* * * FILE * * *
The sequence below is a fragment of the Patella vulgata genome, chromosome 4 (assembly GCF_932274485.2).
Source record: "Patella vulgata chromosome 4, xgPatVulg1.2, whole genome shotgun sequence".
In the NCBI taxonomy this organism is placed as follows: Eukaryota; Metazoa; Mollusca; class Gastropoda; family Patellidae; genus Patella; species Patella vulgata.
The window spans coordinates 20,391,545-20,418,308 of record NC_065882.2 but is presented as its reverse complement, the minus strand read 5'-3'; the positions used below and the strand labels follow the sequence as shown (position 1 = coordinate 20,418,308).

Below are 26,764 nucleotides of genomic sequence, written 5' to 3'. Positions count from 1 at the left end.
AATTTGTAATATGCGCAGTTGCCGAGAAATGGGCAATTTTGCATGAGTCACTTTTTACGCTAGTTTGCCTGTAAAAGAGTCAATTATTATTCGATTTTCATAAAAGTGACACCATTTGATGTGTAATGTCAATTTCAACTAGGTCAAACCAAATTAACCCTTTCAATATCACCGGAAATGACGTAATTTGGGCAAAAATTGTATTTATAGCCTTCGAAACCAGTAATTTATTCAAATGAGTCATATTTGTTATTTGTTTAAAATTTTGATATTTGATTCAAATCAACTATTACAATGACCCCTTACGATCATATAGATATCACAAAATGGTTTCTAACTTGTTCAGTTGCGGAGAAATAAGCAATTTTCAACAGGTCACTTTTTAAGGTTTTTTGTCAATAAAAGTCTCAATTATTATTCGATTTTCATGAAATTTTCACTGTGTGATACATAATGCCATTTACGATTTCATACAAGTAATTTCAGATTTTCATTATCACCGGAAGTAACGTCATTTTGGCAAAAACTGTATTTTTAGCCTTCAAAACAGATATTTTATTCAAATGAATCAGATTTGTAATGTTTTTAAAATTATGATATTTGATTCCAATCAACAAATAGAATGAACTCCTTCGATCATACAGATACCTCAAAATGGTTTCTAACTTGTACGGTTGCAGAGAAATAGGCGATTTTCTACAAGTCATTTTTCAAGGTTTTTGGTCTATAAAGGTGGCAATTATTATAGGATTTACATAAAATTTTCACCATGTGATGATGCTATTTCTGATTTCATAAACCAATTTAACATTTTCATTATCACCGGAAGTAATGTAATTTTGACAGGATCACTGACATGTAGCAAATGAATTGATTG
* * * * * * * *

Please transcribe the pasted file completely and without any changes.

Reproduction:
The sequence below is a fragment of the Patella vulgata genome, chromosome 4 (assembly GCF_932274485.2).
Source record: "Patella vulgata chromosome 4, xgPatVulg1.2, whole genome shotgun sequence".
In the NCBI taxonomy this organism is placed as follows: Eukaryota; Metazoa; Mollusca; class Gastropoda; family Patellidae; genus Patella; species Patella vulgata.
The window spans coordinates 20,391,545-20,418,308 of record NC_065882.2 but is presented as its reverse complement, the minus strand read 5'-3'; the positions used below and the strand labels follow the sequence as shown (position 1 = coordinate 20,418,308).

Below are 26,764 nucleotides of genomic sequence, written 5' to 3'. Positions count from 1 at the left end.
AATTTGTAATATGCGCAGTTGCCGAGAAATGGGCAATTTTGCATGAGTCACTTTTTACGCTAGTTTGCCTGTAAAAGAGTCAATTATTATTCGATTTTCATAAAAGTGACACCATTTGATGTGTAATGTCAATTTCAACTAGGTCAAACCAAATTAACCCTTTCAATATCACCGGAAATGACGTAATTTGGGCAAAAATTGTATTTATAGCCTTCGAAACCAGTAATTTATTCAAATGAGTCATATTTGTTATTTGTTTAAAATTTTGATATTTGATTCAAATCAACTATTACAATGACCCCTTACGATCATATAGATATCACAAAATGGTTTCTAACTTGTTCAGTTGCGGAGAAATAAGCAATTTTCAACAGGTCACTTTTTAAGGTTTTTTGTCAATAAAAGTCTCAATTATTATTCGATTTTCATGAAATTTTCACTGTGTGATACATAATGCCATTTACGATTTCATACAAGTAATTTCAGATTTTCATTATCACCGGAAGTAACGTCATTTTGGCAAAAACTGTATTTTTAGCCTTCAAAACAGATATTTTATTCAAATGAATCAGATTTGTAATGTTTTTAAAATTATGATATTTGATTCCAATCAACAAATAGAATGAACTCCTTCGATCATACAGATACCTCAAAATGGTTTCTAACTTGTACGGTTGCAGAGAAATAGGCGATTTTCTACAAGTCATTTTTCAAGGTTTTTGGTCTATAAAGGTGGCAATTATTATAGGATTTACATAAAATTTTCACCATGTGATGATGCTATTTCTGATTTCATAAACCAATTTAACATTTTCATTATCACCGGAAGTAATGTAATTTTGACAGGATCACTGACATGTAGCAAATGAATTGATTG